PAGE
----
Would You Like More Pain Medicine?

Another paramedic tipped me off to a great podcast called Patient Controlled Analgesia by Dr. Edward Gentile.

The bottom line is this physician has come up with an interesting and bias-free pain management protocol.

You apply the same protocol to anyone in acute pain. Young, old, black, white, male, female, rich, poor.

Acute pain protocol for moderate/severe pain

• Administer morphine 0.1 mg/kg IVP (If pt is > 55 y/o, substitute morphine 0.05 mg/kg IVP for this 1st dose) + diphenhydramine 0.5 mg/kg IVP
• 7 minutes later the patient is asked, “Would you like more pain medicine?”
• If the answer is yes, give a 2nd dose of morphine 0.05 mg/kg IVP
• 7 minutes later, the patient is asked again, “Would you like more pain medicine?”
• If the answer is yes, give a 3rd dose of morphine 0.05 mg/kg IVP
• This continues every 7 minutes until the patient answers “no” to the question or the patient is asleep.

This guy is my new hero. His podcast is wildly entertaining and in my opinion, right on.

I have modified his ED protocol to fit the prehospital guidelines we operate under.

If someone is in acute pain, I now simply ask: Would you like pain medicine?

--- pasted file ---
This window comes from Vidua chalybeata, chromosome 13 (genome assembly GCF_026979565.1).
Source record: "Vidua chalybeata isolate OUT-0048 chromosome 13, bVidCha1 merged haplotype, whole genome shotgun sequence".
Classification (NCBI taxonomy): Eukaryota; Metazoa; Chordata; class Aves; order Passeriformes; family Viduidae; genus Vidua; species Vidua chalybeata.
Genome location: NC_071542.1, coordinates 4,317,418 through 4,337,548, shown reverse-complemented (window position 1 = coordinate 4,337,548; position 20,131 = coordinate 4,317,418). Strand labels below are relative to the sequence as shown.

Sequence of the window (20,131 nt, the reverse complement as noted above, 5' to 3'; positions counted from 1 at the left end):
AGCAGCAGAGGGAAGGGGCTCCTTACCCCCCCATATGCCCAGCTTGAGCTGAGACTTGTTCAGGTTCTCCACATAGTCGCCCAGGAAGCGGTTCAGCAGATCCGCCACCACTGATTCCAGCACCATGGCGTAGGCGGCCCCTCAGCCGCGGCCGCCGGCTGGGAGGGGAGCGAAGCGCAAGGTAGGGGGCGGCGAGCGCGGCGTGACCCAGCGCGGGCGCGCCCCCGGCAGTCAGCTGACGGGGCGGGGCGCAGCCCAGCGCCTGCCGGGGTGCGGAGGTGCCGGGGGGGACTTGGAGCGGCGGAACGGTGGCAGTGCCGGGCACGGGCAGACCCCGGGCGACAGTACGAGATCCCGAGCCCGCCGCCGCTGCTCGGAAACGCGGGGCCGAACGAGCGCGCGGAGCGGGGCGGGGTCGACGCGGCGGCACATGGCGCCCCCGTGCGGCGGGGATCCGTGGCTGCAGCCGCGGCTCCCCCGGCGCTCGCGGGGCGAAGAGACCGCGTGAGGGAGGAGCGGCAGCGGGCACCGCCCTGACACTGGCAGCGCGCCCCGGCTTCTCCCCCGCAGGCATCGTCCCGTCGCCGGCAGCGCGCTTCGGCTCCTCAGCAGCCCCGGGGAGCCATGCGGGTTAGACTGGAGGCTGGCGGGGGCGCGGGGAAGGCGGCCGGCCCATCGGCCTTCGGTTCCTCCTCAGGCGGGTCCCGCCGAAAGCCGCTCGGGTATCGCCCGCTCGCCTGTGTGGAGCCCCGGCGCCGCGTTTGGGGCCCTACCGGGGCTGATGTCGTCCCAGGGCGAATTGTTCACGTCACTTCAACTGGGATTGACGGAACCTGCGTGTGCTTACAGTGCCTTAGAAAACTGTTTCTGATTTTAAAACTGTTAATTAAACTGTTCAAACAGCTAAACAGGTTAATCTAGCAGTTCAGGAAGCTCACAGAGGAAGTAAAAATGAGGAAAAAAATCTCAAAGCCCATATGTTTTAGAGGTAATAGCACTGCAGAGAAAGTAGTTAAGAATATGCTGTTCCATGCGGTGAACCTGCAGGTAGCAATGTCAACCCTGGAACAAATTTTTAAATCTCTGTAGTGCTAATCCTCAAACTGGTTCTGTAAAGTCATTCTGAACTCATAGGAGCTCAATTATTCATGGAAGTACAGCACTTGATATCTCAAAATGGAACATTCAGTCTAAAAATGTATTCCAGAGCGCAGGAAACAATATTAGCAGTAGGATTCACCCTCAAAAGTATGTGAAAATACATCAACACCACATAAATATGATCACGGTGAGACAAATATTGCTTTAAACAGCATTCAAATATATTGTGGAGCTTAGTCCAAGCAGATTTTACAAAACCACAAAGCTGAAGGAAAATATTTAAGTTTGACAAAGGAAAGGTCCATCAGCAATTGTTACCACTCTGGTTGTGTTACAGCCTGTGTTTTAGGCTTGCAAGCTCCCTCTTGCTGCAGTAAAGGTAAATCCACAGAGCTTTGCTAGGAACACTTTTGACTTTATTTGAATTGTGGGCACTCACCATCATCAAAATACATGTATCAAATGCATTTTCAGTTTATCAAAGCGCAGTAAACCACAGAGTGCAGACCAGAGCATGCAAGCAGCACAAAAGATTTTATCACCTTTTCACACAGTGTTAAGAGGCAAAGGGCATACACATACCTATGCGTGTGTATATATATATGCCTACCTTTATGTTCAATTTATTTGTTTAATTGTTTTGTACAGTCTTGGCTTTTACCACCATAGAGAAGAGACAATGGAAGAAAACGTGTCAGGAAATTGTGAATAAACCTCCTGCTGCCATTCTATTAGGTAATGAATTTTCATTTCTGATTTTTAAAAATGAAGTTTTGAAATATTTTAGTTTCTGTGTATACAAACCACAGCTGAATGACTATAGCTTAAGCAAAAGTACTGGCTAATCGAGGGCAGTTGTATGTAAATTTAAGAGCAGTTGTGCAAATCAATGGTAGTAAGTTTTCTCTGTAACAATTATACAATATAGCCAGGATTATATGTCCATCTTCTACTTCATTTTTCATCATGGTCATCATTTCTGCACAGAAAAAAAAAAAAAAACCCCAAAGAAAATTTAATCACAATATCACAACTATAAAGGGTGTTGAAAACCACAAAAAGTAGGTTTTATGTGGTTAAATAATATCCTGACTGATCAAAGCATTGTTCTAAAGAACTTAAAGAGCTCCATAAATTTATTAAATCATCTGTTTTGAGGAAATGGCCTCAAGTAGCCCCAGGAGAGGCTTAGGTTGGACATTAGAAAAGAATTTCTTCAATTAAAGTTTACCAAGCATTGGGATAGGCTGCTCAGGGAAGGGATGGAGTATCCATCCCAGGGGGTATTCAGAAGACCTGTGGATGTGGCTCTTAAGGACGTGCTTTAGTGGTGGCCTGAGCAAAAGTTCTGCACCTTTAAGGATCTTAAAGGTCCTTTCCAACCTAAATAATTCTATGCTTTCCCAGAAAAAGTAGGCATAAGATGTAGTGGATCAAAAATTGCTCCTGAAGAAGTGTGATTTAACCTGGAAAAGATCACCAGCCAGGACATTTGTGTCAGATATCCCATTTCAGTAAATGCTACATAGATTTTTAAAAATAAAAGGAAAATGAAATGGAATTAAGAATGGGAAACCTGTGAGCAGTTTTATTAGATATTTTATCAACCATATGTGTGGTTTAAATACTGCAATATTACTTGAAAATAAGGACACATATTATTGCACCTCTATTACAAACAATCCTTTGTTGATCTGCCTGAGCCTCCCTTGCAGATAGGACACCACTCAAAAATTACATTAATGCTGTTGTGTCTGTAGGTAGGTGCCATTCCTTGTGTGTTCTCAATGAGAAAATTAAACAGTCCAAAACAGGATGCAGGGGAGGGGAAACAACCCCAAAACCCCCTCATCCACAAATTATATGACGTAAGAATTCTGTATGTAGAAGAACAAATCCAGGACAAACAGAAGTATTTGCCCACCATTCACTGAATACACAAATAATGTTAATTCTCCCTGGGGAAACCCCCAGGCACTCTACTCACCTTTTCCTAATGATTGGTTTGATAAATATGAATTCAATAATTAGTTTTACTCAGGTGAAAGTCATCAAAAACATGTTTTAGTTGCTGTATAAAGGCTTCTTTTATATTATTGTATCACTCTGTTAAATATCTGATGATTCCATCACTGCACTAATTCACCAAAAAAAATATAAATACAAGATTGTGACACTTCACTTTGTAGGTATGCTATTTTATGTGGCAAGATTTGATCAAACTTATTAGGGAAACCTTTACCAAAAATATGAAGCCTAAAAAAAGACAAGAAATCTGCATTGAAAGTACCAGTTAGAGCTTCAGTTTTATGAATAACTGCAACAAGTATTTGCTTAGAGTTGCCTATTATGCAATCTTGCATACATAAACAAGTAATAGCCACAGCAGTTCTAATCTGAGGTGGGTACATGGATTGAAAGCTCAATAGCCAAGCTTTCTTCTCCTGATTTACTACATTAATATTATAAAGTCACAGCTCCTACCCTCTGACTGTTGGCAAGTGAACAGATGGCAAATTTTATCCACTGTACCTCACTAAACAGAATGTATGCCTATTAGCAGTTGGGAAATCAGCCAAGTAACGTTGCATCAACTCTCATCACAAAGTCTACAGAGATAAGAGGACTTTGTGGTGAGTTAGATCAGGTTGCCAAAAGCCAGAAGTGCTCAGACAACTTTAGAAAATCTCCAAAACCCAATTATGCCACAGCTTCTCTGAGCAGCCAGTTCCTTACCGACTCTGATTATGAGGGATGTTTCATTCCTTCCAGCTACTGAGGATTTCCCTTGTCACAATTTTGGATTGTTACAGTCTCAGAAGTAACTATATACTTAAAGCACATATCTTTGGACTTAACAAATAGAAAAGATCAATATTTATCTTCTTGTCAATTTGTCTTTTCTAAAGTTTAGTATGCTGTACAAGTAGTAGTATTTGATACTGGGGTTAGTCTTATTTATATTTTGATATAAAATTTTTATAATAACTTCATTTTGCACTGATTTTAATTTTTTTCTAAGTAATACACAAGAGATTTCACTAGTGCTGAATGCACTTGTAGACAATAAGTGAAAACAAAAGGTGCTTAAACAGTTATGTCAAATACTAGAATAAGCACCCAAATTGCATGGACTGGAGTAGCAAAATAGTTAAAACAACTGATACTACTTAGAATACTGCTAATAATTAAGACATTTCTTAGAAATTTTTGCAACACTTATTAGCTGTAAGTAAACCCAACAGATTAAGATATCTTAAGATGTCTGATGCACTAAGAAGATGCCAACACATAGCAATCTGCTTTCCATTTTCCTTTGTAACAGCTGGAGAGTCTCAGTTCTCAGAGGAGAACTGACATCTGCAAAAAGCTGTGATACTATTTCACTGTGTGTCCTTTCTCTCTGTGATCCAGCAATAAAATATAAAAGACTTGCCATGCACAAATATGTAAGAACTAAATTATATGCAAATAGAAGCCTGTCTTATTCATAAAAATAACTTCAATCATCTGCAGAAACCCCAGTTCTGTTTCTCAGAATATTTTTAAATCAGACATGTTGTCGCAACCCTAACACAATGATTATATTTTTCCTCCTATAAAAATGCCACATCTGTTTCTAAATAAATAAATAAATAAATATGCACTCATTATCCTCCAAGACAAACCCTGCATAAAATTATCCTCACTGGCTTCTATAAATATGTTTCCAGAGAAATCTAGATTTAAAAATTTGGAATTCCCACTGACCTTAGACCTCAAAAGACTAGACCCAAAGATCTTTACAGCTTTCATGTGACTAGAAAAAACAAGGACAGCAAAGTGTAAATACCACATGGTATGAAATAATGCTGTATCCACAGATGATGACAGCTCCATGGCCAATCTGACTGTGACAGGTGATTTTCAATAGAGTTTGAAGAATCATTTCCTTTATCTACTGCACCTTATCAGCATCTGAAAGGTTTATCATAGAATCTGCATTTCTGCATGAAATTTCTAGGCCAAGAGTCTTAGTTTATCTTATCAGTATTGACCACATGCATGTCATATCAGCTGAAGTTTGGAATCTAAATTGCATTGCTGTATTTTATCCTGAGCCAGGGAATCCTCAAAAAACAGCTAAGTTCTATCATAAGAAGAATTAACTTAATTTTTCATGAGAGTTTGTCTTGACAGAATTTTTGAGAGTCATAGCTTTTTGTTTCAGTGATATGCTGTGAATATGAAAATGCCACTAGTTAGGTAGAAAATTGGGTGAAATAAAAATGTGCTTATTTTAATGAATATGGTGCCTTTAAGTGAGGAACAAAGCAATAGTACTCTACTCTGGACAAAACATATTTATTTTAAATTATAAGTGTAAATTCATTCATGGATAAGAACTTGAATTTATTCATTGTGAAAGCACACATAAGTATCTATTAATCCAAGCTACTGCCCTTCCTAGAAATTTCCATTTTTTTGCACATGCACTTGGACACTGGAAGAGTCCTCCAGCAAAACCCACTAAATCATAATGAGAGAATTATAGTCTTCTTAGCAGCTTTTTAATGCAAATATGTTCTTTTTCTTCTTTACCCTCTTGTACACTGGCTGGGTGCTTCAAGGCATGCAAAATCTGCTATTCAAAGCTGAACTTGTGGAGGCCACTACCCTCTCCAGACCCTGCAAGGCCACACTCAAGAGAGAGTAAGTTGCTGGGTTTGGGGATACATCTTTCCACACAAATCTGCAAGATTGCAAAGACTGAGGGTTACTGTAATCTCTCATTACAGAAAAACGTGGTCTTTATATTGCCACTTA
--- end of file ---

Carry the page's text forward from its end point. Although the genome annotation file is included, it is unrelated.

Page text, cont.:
For severe unquestionable pain, I give the first dose 0.1 mg/kg dose spread out over 3-4 minutes. For moderate pain, I may break the first dose down in half, then give the second half fif needed five minutes later. The next 0.05 mg/kg dose, I give ten minutes after the first dose is complete. I dose until I have reached my allowable max which is 0.15 mg/kg up to 15 mg. If they need more, I will call for orders if I am not already at the hospital.

Due to our protocols, I only give the Benadryl if they itch, but I have it on standby as well as zofran if their only complaint is nausea.

I really love this phrase, “Would you like pain medicine?” as well as “Would you like more pain medicine?” I am required to do the pain number scale, but I only ask that after they have answered the pain medicine question. The other day I had a lady who was still a “7’ tell me she was all set as far as the pain medicine after one dose.

I have used the protocol three times now with great success and patient satisfaction.

Dr. Gentile modifies the old slogan “Commit random acts of kindness and senseless acts of grace and beauty,’ to “Commit systematic acts of kindness and sensible acts of grace and beauty.”

I am with him on that all the way.


  • One other use for the Benadryl you may not have considered: the vasodilation following morphine administration is a pure histamine response. If you’re a bit worried about inducing hypotension, co-medicating with Benadryl isn’t a bad idea.

    PS: Are you aware that leaving a comment on your blog requires a WordPress login? Is that a new setting?

  • medicscribe says:

    That’s one of the reasons Dr. gentile uses Benadryl on all patients. We are not allowed to premedicate for side effects. If they start to have a reaction we can give the Benadryl, we can’t routinely give the Benadryl to every patient, otherwise I would be following Dr. Gentile’s protocol .